Two decades ago, MicroStrategy chief Michael Saylor was embroiled in fraud charges and settling US Securities and Exchange Commission (SEC) investigations into cooking his company’s books. Now, he’s a Bitcoin celebrity.
MicroStrategy owns 122,478 BTC ($5.95 billion). Saylor acquired most of this Bitcoin by selling junk-rated bonds.
He funnels cash from MicroStrategy’s legacy software business to fund even more purchases, and regularly applies for additional debt.
- Rehypothecation utilizes assets posted by borrowers as collateral for additional purposes.
- Depending on the loan agreement, borrowers can agree to rehypothecation of their collateral in exchange for compensation, such as reduced fees or a lower cost of borrowing.
- Saylor has also diluted prior shareholders through “equity shelf offerings.”
The thing is, Bitcoin already collateralizes MicroStrategy’s bonds, and bondholders are senior to common MicroStrategy shareholders on the company’s cap table.
So, rehypothecation of MicroStrategy’s crypto collateral would further reduce shareholders’ technical claim to that Bitcoin.
MicroStrategy wants to put its Bitcoin to work
If Saylor rehypothecates to generate yield, it will be his first use of MicroStrategy’s Bitcoin for any business purpose.
Opportunities for yield generation could include using it as collateral for mortgages, long-term debt notes, or lending it to a yield-generating counterparty, Saylor said during a routine investor call with shareholders last week.
In June, MicroStrategy issued a $500 million tranche of junk bonds. As usual, it was fully subscribed.
Financial leverage has rewarded MicroStrategy shareholders during Bitcoin’s most-recent bull market. Leverage always works well when prices move favorably.
But a few insiders have expressed doubts. Buyers of the bond receive a 6.125% coupon — far less than BTC’s historical price gains.
“You might as well just buy the Bitcoin,” said ViableMkts chief Christopher White (via Bloomberg).
Compounding risks with DeFi
MicroStrategy’s most likely option for yield generation is through an institution. But, consider some risk disclosures from even the most reputable yield-offering Bitcoin depository institution: Circle Yield.
Circle Yield’s fine print states its Bermuda-headquartered wing manages the product, and that Circle Bermuda maintains lending arrangements with “one or more institutional borrowers” — including Genesis Global Capital.
“These lenders pledge and transfer Bitcoin into custody with a third party custodian as collateral for their USDC borrowings and Circle Yield investors benefit from a security interest in Circle Bermuda’s security interest in the pledged Bitcoin.”
“Circle is not a bank; your Circle Account is not a bank account, and any funds are not insured by the Federal Deposit Insurance Corporation, the Securities Investor Protection Corporation or by any US or foreign government agency, insurance fund, person or entity,” warns Circle Yield.
So, to summarize the chain of risk in the scenario where MicroStrategy seeks yield on its Bitcoin via Circle Yield:
- Shareholders’ Bitcoin is currently 70% controlled by the voting power of Saylor.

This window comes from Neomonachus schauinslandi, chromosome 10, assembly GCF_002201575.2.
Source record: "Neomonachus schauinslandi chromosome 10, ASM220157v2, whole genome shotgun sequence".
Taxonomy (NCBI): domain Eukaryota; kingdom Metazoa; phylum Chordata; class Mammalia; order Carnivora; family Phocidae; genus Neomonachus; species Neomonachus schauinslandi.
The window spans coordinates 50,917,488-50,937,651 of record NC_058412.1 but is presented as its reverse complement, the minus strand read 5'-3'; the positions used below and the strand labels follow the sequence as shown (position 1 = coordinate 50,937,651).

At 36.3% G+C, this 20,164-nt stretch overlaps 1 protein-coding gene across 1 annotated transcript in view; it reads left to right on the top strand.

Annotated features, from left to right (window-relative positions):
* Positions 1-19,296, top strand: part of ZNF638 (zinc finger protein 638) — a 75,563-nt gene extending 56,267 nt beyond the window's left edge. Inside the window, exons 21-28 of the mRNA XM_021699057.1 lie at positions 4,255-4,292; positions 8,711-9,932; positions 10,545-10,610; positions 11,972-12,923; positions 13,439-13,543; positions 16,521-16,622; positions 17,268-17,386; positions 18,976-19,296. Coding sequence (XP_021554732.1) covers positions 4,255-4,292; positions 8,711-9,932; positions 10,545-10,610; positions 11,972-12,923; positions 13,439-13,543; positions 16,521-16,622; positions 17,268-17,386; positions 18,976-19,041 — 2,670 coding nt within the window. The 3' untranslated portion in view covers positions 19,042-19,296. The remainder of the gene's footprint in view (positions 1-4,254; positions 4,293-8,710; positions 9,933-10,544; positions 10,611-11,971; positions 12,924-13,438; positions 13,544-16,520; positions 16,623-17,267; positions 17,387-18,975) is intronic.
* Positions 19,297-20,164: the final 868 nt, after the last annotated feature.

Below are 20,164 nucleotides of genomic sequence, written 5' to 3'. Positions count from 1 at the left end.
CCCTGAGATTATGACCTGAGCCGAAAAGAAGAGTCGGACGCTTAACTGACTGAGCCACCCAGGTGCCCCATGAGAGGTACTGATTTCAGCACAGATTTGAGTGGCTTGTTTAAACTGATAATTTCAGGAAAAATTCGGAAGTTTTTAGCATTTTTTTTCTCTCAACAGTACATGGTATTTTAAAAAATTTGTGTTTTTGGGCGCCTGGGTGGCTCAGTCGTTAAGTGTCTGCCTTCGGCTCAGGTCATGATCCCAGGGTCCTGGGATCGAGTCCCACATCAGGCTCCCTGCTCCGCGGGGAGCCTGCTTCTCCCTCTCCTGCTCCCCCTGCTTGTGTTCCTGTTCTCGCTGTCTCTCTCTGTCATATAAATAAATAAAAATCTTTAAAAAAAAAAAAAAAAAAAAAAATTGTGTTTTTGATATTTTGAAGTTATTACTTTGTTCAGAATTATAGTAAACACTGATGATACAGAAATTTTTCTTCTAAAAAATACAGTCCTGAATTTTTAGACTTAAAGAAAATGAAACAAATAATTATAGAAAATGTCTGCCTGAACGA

- Saylor has promised bondholders they can redeem most of their notes for shares in the company and/or Bitcoin.
- If Saylor chooses to lend the company’s Bitcoin to an institution like Circle, Circle would then lend it to its subsidiary in Bermuda.
- Circle Bermuda would then lend the Bitcoin to “one or more institutional borrowers.”
- Those unnamed borrowers would then pledge and transfer Bitcoin with another “third party custodian.”
Through rehypothecation of its bondholders’ Bitcoin in this manner, MicroStrategy will earn yield.
For instance, Circle Yield offers a 5.65% 12-month fixed rate on stablecoin deposits (Circle, like any institution, would quote a custom rate for a Bitcoin loan of MicroStrategy’s magnitude).
Don’t call it a (dot-com) comeback
In 2000, MicroStrategy executives (including Saylor) agreed to pay fines to settle SEC allegations of civil accounting fraud.
The three execs involved also repaid a total of $10 million in ill-gotten gains to settle private lawsuits. Saylor and his colleagues did not admit wrongdoing in their settlements.
At the time, the SEC alleged that they misled investors about MicroStrategy’s revenue and earnings. The SEC said that MicroStrategy improperly booked contracts to license its data mining software to achieve “desired quarterly results.”
Regulators said MicroStrategy executives frequently included the value of unsigned contracts in quarterly earnings reports.
MicroStrategy’s improper accounting backfired at the peak of the dot-com bubble. On December 31, 1999, negotiations between MicroStrategy and financial information company Primark fell through.
MicroStrategy had already logged it as a $5 million deal.
The SEC also alleged that MicroStrategy logged revenue from its contracts as a single lump sum, instead of spreading it out over the length of the agreements.
In March 2000, MicroStrategy’s stock price plummeted from $3,130 to just $15 — along with the rest of the frothy tech market at the turn of the millennium.
More than two decades later, the company’s share price is $560 — all thanks to Bitcoin.
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